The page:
Tatler Club, Niagara County – The Tatler Club formed in 1925 in Niagara Falls as a philanthropic, social reform, educational, and women’s rights organization. The club was part of the national Women’s Club Movement, which started in the late 1860s and continued through the 1920s, providing a platform for women to express opinions, exchange ideas, take progressive community action, and hold leadership roles unconstrained by male influence or interference. Founded with the mission of educational enrichment and the discussion of social problems relevant to members, prominent national and international speakers were regularly invited to present programs at the club, covering important topics such as capital punishment, women’s rights locally and abroad, socialism, and women in the workplace. In 1956, the Tatler Club purchased the former residence of Alice and Peter A. Porter, at 6 Fourth Street, which had been constructed in 1876, and remodeled the building to meet the needs of the organization while also preserving its historic fabric. The Tatler Club continues to operate today, continuing the legacy of education, enrichment, and community engagement.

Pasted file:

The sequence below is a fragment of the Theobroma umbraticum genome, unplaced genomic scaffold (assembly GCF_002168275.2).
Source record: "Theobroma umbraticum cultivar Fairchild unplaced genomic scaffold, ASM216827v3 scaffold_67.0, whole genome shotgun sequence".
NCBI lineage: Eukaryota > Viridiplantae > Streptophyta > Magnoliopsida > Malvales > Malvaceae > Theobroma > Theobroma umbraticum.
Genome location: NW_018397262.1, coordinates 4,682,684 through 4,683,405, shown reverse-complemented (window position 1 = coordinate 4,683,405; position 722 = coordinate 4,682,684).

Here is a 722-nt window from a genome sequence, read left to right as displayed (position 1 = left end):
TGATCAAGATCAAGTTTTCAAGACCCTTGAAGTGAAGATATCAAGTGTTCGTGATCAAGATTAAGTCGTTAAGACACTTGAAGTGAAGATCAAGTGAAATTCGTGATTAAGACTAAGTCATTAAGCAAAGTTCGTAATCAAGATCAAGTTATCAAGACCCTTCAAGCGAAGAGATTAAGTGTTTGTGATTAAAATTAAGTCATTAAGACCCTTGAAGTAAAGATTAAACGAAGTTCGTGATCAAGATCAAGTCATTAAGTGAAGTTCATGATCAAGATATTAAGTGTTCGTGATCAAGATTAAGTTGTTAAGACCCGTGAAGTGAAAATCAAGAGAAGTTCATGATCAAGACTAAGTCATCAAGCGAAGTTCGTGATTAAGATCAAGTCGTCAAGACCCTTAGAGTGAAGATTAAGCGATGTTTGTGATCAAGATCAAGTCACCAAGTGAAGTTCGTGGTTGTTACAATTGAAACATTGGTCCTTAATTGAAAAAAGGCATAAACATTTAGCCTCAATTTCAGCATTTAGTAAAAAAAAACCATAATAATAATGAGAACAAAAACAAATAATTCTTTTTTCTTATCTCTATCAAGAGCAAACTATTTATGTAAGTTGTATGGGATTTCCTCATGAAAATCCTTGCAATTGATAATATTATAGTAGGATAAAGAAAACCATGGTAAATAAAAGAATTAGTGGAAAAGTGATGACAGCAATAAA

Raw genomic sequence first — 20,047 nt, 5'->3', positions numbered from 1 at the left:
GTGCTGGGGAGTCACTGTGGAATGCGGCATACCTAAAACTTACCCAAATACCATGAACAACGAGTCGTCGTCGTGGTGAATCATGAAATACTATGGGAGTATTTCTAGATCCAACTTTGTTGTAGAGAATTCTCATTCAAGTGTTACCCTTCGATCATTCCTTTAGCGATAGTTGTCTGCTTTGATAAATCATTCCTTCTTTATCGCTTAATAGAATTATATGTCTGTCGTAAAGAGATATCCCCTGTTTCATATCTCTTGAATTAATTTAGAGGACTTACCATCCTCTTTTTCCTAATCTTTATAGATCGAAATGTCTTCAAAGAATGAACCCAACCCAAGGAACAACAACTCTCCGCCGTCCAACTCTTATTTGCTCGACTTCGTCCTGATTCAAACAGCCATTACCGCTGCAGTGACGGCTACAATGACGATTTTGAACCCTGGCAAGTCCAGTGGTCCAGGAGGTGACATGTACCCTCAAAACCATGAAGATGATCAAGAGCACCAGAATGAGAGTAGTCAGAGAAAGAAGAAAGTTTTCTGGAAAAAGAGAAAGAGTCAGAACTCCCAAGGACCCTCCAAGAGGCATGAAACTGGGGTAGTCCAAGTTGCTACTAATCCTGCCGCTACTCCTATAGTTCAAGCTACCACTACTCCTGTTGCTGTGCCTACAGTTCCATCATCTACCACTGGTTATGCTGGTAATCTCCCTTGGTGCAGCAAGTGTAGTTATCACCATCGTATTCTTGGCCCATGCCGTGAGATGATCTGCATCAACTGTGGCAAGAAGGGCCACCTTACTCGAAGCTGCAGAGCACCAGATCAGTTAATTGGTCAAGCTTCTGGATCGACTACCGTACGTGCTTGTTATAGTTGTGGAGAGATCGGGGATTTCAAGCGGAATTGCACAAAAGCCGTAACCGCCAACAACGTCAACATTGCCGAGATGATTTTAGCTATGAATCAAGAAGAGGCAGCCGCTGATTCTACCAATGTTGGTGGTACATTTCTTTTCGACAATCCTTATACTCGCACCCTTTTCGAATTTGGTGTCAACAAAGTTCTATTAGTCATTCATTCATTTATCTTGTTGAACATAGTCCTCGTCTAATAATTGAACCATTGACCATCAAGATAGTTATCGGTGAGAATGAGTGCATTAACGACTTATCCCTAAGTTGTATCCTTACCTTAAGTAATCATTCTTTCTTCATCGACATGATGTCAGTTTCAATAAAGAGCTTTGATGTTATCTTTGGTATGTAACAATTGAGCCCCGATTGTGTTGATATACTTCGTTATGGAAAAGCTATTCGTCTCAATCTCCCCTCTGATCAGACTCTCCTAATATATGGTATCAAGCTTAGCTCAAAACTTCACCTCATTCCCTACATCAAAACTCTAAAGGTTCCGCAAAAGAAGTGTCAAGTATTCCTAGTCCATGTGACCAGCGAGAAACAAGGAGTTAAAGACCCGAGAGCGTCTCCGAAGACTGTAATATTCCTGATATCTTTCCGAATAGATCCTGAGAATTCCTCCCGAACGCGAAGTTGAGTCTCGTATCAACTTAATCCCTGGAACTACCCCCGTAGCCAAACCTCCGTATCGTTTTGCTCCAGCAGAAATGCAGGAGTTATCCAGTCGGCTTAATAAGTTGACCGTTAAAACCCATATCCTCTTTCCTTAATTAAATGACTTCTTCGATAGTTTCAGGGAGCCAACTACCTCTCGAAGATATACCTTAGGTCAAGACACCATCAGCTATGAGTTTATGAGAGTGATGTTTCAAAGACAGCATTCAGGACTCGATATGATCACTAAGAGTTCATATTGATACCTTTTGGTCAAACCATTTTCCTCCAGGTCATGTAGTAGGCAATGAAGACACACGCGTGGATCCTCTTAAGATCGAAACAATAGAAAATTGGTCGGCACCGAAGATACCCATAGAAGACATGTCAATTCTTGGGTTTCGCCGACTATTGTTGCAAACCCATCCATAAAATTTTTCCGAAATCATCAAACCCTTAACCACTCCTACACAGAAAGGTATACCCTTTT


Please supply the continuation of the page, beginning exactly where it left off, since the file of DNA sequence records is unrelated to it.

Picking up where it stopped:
The New York State Office of Parks, Recreation and Historic Preservation oversees more than 250 parks, historic sites, recreational trails, golf courses, boat launches and more, which saw a record 84 million visits in 2023. For more information on any of these recreation areas, visit  parks.ny.gov, download the free  NY State Parks Explorer app  or call 518.474.0456. Join us in celebrating our Centennial throughout 2024, and connect with us on  Facebook,  InstagramX  (formerly Twitter), and the  OPRHP Blog.

MARCH 14, 2024 Albany, NY